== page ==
To be fair on Bookham, managing the supply chain in semiconductors is a lot harder than for most businesses. Demand is, after all, growing rapidly: waiting for orders before going into production is not an option. Bookham must invest capital upfront, build the product, and hope that the scale of demand meets forecasts. Even so, for Bookham shareholders, the return to reality is proving a painful one.

Pension headache

It is easy to forget, but the state retirement pension still rests on the contributory principle. A new report from the Government Actuary acts as a sharp reminder of the underlying economic truth that pay-as-you-go pension commitments will always end up being paid for by the active workforce.

The Actuary's calculations are intended to make the point that restoring the earnings link on the state pension would be financially as well as politically unfeasible in the long run. Within two or three decades there would need to be an increase of about 8 per cent in national insurance contributions, compared to no change if the Government sticks with the present inflation link.

The report adds that the National Insurance Fund will in any case require a top-up, either by an explicit increase in national insurance contributions or from general taxation, by 2009/10, because of the above-inflation increase in pensions announced in the Chancellor's pre-Budget report.

If the demographic trends were better, and the ratio of pensioners to workers not rising, a more generous universal pay-as-you-go scheme would be affordable. But since they are not, Gordon Brown is opting to concentrate state resources, funded from the contributions of those still in work, on the neediest pensioners.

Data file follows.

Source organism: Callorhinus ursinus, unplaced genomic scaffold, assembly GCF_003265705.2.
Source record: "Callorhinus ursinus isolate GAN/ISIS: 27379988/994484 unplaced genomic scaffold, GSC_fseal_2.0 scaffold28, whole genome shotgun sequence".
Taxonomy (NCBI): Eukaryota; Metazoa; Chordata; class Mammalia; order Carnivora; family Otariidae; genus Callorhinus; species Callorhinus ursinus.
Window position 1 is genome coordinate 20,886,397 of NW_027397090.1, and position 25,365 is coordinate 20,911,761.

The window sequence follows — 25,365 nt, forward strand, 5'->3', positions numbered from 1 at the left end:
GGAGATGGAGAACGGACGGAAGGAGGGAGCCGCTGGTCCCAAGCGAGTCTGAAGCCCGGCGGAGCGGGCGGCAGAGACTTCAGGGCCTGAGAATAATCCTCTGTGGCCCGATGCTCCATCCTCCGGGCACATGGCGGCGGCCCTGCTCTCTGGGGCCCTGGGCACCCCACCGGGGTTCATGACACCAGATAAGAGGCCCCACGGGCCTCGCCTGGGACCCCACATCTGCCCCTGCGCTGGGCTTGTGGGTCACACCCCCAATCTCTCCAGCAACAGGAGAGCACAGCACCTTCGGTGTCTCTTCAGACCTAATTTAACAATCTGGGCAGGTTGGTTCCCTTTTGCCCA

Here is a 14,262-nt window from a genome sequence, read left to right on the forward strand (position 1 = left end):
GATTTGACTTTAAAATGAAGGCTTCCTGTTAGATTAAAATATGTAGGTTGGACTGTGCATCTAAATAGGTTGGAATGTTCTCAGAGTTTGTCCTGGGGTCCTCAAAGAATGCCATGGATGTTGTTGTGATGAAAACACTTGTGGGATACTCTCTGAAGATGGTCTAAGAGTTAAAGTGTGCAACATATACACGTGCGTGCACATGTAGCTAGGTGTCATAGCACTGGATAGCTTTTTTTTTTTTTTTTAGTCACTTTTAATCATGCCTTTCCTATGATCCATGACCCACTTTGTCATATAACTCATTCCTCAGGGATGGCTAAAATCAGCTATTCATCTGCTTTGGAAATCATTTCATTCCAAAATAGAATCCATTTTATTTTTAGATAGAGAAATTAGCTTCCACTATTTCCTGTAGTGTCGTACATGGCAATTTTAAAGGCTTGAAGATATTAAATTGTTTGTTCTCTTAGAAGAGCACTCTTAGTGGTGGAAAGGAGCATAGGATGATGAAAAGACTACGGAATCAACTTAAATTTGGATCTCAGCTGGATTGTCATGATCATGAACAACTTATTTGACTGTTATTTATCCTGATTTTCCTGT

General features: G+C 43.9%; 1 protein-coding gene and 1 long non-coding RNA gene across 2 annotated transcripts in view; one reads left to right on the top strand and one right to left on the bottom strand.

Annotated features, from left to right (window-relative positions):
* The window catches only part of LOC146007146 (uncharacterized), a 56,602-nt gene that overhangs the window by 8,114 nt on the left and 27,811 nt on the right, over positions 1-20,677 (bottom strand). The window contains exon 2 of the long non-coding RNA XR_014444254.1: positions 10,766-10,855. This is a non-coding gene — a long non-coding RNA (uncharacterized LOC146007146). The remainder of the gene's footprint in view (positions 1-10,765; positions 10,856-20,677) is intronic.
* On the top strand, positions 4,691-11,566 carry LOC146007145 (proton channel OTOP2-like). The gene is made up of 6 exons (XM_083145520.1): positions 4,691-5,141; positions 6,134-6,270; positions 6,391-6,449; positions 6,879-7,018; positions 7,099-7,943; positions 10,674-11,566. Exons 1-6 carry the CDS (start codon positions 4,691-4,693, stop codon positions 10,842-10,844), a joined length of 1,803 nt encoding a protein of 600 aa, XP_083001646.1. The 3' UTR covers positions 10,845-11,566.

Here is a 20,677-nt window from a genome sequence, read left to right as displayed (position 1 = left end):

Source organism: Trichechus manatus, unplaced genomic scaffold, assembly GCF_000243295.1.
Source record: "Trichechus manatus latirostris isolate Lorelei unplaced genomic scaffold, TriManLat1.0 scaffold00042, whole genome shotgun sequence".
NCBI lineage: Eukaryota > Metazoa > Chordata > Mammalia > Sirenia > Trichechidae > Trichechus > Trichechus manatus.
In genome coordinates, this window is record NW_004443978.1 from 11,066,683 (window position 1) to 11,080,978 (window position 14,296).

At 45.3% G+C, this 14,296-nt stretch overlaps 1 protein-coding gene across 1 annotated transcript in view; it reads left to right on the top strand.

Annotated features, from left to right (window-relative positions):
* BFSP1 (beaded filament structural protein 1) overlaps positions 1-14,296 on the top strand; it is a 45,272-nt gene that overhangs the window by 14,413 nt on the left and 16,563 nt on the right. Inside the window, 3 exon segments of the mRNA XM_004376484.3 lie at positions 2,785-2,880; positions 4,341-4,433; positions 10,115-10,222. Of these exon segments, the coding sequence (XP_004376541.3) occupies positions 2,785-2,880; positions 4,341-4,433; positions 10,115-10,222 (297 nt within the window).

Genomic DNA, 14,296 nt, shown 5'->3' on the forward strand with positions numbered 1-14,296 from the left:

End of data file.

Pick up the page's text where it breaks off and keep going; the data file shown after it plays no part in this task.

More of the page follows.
It is hard to quarrel with the principle. The original purpose of National Insurance - that pensioners would draw payments in relation to what they paid in as workers - has long since vanished. Increased means testing of state pension benefits further reduces the meaning of National Insurance as a separate form of taxation. Integration of the income tax and national insurance systems looks more and more inevitable.

Mr Brown has already gone some way towards merging the two, but the survival of the upper earnings limit on national insurance - no insurance is paid after the first £29,000 of income - sticks out like a sore thumb. The Chancellor will almost certainly continue to chip away at this anomaly, but he risks another electoral rebellion if he moves too swiftly.

* outlook@independent.co.uk

Comments